There was good news for the UK wind industry this week as a YouGov poll published in last weeks Sunday Times revealed that support for renewable energy remains extremely high with the British public.

The poll from the country’s most respected market research agency revealed particularly strong support for wind, wave and tidal power. For example when those sampled were asked which technologies they most supported for meeting Britain’s energy needs  18% of those asked backed wind power and a further 18% backed wave and tidal power. In comparison only 5% felt that further gas generation was the best solution and a meagre 2% backed an expansion of coal power generation. This is despite strong claims from some sections of the UK Government that a boom in unconventional gas could act as an economic stimulus for the country over the next decade.

Government support levels for renewable technologies have also been a contentious issue for some aspects of the British press with some outlets claiming that there is mass public opposition to schemes such as the Renewables Obligations and the Feed-in-Tariffs. However this YouGov poll reveals that 66% of those surveyed feel the government is entirely correct to subsidise renewable developments. Additionally 56% of people polled are strongly in favour of continued financial support for wind. These figures would seem to suggest that it is vested interests rather than the public who are unhappy with the expansion of renewable energy developments in the UK. Some press outlets have also maintained that people are particularly opposed to these developments happening in their own local area. Again these claims are not backed up the  polling figures: 64% of people would be in favour of a large scale onshore wind development in their area, 72% would support a large scale offshore wind development and 71% would be in favour of large scale development of wave and tidal resources. In comparison only between 4-13% of people would oppose such developments.

The publication of the poll was received enthusiastically by Jennifer Webber, Director of External Affairs for RenewableUK:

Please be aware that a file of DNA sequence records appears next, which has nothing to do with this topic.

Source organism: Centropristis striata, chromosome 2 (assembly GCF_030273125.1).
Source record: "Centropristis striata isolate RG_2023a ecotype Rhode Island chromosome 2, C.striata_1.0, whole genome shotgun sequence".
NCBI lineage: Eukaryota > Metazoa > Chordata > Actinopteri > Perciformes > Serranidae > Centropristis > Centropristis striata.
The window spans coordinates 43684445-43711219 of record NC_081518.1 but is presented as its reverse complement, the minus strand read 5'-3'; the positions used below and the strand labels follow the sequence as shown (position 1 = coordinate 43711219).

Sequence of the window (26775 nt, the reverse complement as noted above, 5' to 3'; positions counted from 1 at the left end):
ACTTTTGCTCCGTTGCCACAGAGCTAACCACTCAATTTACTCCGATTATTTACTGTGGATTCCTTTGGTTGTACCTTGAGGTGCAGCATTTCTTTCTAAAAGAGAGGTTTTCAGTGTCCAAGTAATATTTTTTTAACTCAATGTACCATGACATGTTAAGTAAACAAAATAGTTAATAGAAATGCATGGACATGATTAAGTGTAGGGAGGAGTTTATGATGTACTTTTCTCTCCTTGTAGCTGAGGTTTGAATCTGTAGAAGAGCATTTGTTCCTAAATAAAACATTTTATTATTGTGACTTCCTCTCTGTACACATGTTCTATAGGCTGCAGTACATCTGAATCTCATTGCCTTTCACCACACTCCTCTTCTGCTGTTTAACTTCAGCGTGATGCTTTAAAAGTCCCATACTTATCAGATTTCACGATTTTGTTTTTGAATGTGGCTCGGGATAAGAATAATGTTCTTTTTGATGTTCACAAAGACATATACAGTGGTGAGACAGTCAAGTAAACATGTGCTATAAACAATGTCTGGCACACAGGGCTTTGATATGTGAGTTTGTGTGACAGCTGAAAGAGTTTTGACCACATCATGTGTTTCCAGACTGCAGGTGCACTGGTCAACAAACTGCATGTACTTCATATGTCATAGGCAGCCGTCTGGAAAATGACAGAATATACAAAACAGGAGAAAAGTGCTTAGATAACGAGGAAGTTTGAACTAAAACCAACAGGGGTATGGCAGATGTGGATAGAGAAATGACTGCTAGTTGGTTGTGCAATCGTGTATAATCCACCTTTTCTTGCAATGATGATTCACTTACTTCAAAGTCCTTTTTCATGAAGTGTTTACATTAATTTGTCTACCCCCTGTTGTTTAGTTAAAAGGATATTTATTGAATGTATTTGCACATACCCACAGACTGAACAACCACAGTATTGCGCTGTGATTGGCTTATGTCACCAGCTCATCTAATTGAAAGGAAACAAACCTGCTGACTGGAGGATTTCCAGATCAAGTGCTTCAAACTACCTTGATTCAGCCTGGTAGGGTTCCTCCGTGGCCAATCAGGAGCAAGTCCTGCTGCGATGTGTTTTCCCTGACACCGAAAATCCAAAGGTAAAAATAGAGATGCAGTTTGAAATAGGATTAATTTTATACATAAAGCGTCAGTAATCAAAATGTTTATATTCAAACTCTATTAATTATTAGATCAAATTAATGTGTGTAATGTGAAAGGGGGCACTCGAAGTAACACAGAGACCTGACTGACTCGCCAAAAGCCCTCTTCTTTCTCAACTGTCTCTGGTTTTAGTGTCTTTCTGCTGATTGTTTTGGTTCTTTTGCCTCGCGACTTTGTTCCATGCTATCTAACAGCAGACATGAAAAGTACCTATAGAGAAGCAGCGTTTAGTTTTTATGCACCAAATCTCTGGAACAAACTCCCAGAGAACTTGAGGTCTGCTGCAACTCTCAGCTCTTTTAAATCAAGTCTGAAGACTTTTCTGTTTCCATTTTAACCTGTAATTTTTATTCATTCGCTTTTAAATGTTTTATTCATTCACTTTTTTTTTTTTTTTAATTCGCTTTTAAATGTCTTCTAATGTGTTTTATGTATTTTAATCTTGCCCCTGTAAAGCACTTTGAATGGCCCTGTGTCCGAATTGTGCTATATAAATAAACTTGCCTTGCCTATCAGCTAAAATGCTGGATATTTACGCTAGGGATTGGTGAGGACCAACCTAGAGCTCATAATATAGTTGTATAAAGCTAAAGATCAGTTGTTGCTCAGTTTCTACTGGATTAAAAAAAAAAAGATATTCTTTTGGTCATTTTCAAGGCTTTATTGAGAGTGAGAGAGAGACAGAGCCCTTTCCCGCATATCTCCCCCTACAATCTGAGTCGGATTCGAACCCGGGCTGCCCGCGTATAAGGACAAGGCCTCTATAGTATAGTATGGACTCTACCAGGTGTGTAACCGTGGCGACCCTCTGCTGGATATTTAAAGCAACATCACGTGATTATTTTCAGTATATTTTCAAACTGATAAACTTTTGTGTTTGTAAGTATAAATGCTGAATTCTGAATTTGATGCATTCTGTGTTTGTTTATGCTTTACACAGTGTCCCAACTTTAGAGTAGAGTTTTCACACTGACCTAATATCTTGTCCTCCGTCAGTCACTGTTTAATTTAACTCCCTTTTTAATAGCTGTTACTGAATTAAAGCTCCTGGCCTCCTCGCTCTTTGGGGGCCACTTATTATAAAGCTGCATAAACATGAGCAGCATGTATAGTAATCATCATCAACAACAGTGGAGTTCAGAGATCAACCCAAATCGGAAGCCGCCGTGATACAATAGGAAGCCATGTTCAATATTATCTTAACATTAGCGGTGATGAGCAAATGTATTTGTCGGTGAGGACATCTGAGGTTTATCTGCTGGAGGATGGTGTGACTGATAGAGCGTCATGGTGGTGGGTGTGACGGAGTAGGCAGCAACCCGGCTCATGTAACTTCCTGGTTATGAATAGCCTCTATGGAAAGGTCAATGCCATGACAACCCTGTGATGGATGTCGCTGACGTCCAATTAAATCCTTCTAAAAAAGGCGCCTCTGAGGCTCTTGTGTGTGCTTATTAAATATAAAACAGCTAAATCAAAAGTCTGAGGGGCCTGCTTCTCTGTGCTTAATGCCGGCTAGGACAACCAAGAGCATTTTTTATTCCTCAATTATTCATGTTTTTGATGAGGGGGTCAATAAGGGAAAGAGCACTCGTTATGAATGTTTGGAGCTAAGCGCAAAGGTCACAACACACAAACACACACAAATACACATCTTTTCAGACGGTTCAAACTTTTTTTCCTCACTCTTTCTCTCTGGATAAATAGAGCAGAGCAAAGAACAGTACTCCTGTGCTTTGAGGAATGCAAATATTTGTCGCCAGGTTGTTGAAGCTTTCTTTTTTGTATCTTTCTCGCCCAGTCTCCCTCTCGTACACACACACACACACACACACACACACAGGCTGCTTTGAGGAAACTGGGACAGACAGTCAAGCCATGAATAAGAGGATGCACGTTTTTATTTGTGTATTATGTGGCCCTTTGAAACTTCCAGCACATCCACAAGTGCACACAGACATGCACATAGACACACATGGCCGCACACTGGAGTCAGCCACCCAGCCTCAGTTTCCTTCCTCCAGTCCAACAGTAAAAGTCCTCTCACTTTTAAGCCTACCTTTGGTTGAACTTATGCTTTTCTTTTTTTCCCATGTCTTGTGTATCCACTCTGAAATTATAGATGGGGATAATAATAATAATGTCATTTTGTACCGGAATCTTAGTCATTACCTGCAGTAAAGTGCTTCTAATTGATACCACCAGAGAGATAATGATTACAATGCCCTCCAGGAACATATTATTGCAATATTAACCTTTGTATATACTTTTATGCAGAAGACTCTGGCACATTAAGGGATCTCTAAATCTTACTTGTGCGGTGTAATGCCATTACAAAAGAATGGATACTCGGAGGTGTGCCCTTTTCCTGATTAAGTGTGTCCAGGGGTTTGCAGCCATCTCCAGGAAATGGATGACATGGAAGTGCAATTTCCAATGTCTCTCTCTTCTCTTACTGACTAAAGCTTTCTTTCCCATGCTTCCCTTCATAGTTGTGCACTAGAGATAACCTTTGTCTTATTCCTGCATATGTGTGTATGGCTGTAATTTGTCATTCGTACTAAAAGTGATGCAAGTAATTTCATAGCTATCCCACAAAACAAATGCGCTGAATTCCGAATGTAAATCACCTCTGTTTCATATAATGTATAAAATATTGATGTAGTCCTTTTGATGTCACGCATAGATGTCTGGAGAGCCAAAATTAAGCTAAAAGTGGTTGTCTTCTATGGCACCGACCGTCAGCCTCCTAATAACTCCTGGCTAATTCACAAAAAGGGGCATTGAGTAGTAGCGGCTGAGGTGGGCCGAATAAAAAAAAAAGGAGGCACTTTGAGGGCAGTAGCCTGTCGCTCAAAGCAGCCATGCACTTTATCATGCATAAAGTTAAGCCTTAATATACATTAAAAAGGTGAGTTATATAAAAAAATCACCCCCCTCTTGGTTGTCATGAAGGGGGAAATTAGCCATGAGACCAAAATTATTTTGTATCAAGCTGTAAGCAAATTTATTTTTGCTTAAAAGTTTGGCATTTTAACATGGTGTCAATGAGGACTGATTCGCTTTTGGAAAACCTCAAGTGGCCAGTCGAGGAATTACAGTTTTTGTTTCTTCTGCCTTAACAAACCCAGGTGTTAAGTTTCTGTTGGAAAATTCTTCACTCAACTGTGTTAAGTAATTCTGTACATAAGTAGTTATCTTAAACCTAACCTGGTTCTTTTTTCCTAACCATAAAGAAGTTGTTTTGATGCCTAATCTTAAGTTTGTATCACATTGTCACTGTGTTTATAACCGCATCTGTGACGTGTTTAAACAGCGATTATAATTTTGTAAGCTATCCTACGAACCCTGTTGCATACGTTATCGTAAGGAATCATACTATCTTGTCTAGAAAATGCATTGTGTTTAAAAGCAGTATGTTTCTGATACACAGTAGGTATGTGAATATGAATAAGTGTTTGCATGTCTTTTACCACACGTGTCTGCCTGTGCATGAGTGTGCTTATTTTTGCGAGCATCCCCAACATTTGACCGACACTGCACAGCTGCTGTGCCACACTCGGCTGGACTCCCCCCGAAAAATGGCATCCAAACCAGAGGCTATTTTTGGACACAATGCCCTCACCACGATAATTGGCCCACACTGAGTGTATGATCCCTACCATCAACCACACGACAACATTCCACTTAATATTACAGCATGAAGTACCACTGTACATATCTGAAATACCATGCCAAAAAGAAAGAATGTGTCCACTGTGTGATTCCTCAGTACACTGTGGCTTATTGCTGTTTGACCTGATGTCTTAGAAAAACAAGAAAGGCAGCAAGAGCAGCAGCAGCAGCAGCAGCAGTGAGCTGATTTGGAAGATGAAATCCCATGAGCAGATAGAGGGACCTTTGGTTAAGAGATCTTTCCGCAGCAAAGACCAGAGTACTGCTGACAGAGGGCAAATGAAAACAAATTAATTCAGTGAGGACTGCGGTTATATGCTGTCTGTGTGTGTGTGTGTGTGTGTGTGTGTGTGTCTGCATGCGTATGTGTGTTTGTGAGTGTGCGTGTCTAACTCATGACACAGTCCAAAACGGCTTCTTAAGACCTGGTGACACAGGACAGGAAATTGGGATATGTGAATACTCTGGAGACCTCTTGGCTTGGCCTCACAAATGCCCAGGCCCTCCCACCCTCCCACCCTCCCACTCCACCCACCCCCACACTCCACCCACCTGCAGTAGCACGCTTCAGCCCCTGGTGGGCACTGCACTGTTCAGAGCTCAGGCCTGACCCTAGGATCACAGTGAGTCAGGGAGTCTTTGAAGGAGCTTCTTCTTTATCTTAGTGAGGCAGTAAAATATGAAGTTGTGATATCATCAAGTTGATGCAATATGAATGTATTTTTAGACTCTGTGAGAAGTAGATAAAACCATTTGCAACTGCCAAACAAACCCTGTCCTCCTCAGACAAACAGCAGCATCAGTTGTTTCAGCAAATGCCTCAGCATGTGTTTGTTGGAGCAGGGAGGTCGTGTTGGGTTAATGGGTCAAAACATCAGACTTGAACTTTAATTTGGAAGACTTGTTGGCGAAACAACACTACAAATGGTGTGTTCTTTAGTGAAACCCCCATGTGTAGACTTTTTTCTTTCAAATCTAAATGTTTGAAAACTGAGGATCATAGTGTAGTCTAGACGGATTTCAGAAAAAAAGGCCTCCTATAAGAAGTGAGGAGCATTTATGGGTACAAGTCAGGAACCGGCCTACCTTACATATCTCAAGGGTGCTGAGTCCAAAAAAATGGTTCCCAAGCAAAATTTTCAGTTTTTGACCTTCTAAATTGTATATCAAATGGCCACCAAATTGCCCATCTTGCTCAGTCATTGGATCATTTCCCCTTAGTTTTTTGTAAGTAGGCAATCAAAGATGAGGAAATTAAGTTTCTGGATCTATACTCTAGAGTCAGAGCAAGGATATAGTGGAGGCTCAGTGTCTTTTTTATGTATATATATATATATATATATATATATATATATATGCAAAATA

“Each time one of these national polls is published we see the same message – resounding support for wind, wave and tidal, continued acceptance of financial support for them and understanding of the benefits. Government needs to focus all its efforts on realising the low carbon future people are calling out for – 78% of people polled chose a low-carbon source of energy as their choice for the future. To achieve the investment needed to secure people’s overwhelming request for a low carbon future, we need to see a signal from Government beyond 2020. The 2030 target would be a great way to achieve this.

Additionally, this week, a document published by the European Wind Energy Association (EWEA) revealed that the UK now has the third highest wind energy capacity on the continent.  This is an improvement on 2011 when the UK was fifth behind France, Italy, Germany and Spain. 2012 has seen the UK leapfrog France and Italy now behind only the long established German and Spanish industries. In total the UK now has 8.4GW of installed wind capacity.

Maf Smith, Deputy Chief Executive of RenewableUK commented:

“The UK’s strong performance in the European league table reflects the growing importance of the British wind industry as a leading player. This proves the increasing significance of wind energy to the UK’s economy despite tough global economic conditions.

“The Government is calling for the UK to quadruple the amount of wind installed between now and 2020. The industry can achieve 31 gigawatts onshore and offshore by the end of the decade, but only with clear-cross party political support.

“We can attract billions of pounds worth of investment to the UK and create tens of thousands of jobs, but only if the signals from Westminster are right. The proof of this will be in the Energy Bill, which is due to become law by the end of the year. So the decisions taken by Government over the next few months are absolutely crucial for the UK’s wind industry.”

69% of all new European energy capacity came from renewable technologies underlining the consensus that exists in Europe about both the importance and potential of renewable energy.